Doctor Scroggy's War, Shakespeare's Globe, review: A heartwarming portrait

The story finds humour and tragedy in the shake-up of the English class system during World War I

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The Independent Culture

Howard Brenton's new play, directed with warmth and humour by John Dove, tells the true story of pioneering plastic surgeon Dr Howard Gillies, who specialised in facial reconstruction during the First World War.

Gillies, played with gung-ho plumminess by James Garnon, is a maverick with unconventional working methods; he carries an oar with him through the hospital wards sometimes because, “it helps me think”.

When 'temporary gentleman' Jack Twigg (an endearing performance from Will Featherstone) is injured, he struggles to deal with the physical and emotional damage, and misses the adrenaline rush of battle, but Gillies and his mad Scottish alter ego Doctor Scroggy won't let him stay in the doldrums for long.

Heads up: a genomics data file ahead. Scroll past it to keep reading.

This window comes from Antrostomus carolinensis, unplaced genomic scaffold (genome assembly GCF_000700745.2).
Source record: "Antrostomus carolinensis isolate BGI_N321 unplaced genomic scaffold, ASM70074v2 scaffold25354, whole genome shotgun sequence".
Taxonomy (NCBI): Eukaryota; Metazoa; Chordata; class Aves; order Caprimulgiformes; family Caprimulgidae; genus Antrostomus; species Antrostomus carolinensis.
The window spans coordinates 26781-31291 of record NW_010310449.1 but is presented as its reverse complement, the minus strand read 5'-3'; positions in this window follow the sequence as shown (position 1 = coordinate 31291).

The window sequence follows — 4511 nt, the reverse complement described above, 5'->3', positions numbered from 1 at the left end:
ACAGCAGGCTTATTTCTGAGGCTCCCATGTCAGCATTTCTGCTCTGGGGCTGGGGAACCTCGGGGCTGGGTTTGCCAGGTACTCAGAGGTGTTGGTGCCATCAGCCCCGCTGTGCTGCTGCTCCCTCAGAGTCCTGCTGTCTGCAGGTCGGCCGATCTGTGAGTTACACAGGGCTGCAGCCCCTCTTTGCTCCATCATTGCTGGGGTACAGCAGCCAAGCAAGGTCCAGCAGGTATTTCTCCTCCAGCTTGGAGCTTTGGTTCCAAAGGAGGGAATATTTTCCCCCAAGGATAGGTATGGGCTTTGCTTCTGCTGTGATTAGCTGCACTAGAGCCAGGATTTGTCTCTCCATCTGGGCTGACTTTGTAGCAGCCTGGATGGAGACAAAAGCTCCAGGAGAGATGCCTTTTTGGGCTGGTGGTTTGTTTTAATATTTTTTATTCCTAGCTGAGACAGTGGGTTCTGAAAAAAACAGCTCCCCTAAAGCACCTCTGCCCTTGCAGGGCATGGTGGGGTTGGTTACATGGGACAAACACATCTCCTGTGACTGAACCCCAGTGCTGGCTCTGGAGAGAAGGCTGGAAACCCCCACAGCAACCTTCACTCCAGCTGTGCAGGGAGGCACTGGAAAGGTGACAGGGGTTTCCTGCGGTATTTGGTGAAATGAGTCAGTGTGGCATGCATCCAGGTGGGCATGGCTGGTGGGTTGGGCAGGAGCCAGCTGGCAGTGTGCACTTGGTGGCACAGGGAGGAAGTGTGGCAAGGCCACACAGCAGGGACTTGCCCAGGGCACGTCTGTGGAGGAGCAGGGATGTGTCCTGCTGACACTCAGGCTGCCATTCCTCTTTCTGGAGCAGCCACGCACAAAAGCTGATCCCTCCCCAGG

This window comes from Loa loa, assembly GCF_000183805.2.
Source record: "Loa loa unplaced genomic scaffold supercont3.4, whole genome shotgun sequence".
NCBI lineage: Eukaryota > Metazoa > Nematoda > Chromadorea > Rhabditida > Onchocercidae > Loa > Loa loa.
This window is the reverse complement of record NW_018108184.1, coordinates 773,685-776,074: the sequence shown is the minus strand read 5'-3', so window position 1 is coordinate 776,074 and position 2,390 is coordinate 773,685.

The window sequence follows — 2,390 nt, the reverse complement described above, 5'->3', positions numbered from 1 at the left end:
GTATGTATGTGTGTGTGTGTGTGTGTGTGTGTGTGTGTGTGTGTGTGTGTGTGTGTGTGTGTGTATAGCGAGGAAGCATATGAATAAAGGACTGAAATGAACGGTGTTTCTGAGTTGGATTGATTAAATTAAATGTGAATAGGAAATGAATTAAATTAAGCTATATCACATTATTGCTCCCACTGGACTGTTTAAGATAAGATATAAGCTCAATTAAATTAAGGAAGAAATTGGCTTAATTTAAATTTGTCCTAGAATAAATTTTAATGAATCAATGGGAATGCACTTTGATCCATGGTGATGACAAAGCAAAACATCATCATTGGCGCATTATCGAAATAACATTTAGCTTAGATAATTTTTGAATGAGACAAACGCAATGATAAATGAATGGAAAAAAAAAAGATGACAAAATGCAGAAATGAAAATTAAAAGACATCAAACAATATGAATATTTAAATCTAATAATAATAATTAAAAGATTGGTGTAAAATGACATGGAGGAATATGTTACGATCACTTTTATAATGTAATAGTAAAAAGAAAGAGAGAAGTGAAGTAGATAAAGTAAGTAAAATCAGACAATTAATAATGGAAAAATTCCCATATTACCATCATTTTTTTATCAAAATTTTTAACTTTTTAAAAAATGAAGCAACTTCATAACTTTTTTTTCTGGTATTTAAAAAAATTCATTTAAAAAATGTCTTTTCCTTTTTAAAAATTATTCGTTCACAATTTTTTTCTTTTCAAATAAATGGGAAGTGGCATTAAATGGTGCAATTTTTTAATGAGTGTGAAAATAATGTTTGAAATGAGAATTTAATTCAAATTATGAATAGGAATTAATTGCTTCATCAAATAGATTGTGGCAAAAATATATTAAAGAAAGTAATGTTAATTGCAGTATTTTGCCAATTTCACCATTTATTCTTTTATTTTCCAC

With darkly witty lines like “mutilation is a great leveller”, the story finds humour and tragedy in the shake-up of the English class system during the war years.

Ballsy aristocrat Penelope Wedgewood (Catherine Bailey) plays Twigg's sweetheart with straight-talking charm, while Twigg's working class mum (Katy Stephens - hilarious) is bowled over by his social climbing. 

This heartwarming portrait showing both the hardship and the camaraderie that wartime engenders avoids presenting the conflict in a wholly tragic light — and is all the more fascinating for it.

Until 10 September; 020 7401 9919

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